Torrance, Delayed Entry of Judgment and Then Dismissal
The stolen items were recovered from our client after she took just a few steps outside the store.
Our client was married to a U.S. citizen and was here in the United States on a green card. She had no prior record here in the United States.
The case was noteworthy because Greg Hill and Associates subpoenaed the store security camera film and the retailer responded that the film did not exist.
The Torrance City Prosecutor then asked for the store security film, as our office advised that we would move to dismiss the case under a pair of cases collectively known as Trombetta-Youngblood, and the videotape magically appeared.About This Summary Briefly: Client, who was in the U.S. on a Green Card, shoplifted underwear and jewelry worth $76 from a major retailer in the Del Amo mall. Case dismissed after client completed diversion lasting one year, with payment of the $390 booking fee and $300 in court costs.
For the reader’s information, the Due Process Clause of the United States Constitution requires that the prosecutor show certain evidence to the defense. Brady v. Maryland (1963) 373 U.S. 83. It also requires the prosecution to preserve the evidence in advance of a request for it from the defendant. Under two cases, California v. Trombetta (1984) 467 U.S. 479; and Arizona v. Youngblood (1988) 488 U.S. 51, the defense can ask the judge to dismiss a case if such evidence is lost, destroyed or misplaced by the government or a government agent.
Because the store obviously lied to us to avoid having to produce the tape, Greg Hill and Associates thought the judge ought to know about this, although technically the store was not a government agency, so it had no duty to preserve such items for a criminal prosecution (it would have such a duty in a civil case if it were a party).
However, the prosecutor did not want this brought up, so Greg proposed that the prosecutor agree to dismiss the case based on a civil compromise under Penal Code §§ 1377 and 1378 with the store. However, this required the consent of the store and here, the store refused even after our client paid the store $200 for their investigative costs.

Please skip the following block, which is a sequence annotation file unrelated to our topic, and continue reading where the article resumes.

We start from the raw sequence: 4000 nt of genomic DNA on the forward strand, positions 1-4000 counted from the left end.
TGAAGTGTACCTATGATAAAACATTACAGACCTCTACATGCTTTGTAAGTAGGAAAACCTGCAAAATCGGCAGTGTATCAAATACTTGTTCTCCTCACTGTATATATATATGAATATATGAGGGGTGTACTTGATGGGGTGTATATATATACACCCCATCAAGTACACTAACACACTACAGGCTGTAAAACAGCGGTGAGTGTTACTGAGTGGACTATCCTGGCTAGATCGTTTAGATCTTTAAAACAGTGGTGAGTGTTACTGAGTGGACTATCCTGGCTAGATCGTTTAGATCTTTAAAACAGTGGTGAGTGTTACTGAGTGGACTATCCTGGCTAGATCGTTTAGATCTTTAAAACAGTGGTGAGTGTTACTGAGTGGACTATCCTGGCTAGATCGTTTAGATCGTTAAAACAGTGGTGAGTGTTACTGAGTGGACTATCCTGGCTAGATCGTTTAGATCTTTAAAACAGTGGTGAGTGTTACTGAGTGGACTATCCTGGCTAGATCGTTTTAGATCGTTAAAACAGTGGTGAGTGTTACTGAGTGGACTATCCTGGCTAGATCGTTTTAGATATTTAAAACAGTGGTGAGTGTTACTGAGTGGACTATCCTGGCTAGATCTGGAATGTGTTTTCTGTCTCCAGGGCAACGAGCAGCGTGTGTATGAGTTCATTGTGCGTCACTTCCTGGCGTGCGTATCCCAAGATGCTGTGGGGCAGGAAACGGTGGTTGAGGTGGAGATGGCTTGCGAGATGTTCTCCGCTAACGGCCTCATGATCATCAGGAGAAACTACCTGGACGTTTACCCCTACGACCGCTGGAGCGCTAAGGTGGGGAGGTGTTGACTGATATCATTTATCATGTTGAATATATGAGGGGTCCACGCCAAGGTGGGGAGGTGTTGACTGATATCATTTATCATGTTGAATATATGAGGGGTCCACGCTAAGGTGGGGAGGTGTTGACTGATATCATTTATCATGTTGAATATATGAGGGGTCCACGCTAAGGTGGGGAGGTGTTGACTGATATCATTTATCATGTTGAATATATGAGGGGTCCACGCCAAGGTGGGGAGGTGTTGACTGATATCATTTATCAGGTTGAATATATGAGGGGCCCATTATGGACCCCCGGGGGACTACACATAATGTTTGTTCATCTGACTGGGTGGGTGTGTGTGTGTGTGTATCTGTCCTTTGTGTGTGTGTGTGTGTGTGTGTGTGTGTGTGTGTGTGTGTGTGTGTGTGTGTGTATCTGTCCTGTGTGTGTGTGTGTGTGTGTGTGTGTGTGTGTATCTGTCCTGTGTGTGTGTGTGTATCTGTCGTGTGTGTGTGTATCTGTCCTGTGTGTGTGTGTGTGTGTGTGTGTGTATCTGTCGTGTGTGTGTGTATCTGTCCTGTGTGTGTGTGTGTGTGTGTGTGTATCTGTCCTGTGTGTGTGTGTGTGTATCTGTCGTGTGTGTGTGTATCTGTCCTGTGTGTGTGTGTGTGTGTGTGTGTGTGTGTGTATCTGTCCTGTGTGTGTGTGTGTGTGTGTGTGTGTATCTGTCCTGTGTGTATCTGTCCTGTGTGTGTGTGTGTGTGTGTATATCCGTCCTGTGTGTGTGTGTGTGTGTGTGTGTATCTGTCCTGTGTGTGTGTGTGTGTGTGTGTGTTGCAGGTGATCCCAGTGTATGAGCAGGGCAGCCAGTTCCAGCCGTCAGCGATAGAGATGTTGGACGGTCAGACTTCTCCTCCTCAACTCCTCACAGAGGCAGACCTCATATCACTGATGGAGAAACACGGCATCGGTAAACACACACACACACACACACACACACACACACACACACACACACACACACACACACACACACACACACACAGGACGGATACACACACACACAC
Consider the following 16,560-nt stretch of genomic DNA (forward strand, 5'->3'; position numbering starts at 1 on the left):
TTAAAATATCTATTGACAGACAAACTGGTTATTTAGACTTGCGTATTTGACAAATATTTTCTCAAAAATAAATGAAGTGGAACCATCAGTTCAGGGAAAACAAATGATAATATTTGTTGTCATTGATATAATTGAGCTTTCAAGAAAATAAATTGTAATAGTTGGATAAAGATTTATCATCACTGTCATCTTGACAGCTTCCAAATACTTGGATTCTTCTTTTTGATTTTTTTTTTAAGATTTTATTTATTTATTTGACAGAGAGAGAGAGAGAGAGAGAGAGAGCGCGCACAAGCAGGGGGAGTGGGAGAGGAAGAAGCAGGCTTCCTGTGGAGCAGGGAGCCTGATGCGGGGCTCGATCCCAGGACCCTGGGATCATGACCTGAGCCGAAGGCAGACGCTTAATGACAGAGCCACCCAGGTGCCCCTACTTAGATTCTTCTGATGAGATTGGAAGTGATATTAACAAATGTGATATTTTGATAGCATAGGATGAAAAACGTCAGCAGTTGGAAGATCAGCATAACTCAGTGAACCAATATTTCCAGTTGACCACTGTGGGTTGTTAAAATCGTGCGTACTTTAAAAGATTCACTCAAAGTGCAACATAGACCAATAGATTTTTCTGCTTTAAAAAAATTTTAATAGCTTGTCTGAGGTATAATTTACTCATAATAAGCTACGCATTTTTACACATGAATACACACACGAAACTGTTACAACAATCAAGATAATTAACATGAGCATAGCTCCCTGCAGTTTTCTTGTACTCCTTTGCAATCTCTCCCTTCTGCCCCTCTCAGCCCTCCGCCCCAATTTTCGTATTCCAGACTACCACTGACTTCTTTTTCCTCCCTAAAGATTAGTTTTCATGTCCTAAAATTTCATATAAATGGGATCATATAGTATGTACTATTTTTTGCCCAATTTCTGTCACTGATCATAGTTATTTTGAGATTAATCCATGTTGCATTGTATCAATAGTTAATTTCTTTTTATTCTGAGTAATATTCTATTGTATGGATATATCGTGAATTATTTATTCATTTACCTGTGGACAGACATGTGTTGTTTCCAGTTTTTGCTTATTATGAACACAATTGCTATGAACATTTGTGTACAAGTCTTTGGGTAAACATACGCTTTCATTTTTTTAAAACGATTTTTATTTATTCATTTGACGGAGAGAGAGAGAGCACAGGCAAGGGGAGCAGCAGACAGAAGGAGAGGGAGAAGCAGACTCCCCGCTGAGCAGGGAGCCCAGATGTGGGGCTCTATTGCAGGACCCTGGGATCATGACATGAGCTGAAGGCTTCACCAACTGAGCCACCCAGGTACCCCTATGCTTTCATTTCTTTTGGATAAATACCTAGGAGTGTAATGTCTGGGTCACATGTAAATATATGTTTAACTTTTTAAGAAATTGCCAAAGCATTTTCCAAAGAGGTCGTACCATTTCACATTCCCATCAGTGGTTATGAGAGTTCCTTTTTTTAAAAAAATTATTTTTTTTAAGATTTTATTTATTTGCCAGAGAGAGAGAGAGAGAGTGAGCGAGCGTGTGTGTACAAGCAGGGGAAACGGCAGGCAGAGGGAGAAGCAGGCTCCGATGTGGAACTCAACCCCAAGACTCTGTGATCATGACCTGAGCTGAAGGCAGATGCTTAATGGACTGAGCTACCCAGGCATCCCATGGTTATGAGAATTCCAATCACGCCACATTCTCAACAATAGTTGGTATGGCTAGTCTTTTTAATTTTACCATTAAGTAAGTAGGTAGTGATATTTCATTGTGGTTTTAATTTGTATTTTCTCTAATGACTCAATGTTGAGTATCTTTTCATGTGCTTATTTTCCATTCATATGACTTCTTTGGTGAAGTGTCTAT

The case finally resolved on terms wherein judgment was not entered, but the case would be dismissed after a year if our client paid $300, plus penalties and assessments (this totaled about $1,200), agreed to stay out of the retailer in any location, paid the City of Torrance $390 for its booking fee and did not find herself the subject of any new prosecution.
This resolution was possible only after our office exhausted every available means for dismissal and the security videos failed to really show any theft occurring, although our client admitted to shoplifting at the scene.
Our client was relieved to have such a disposition of this case, as her immigration status was a big concern to her (theft is obviously a crime of moral turpitude).
She appreciated all the efforts our office made, including visiting the store in person the very day she retained us, as well as several times later as well, so that we could hand-deliver a request for the video tapes (each time, the store advised that the loss prevention leader was on her day off).
It should be noted that this type of resolution is exceedingly rare nowadays, although the new AB 2124 program should allow more diversion again, based on the judge’s discretion (and over the prosecutor’s objection). The AB2124 program, called “judicial diversion,” sunsetted to an end on January 1, 2018. It now is not available anymore.
For more information about the issues in this theft offense case summary, click on the following articles:
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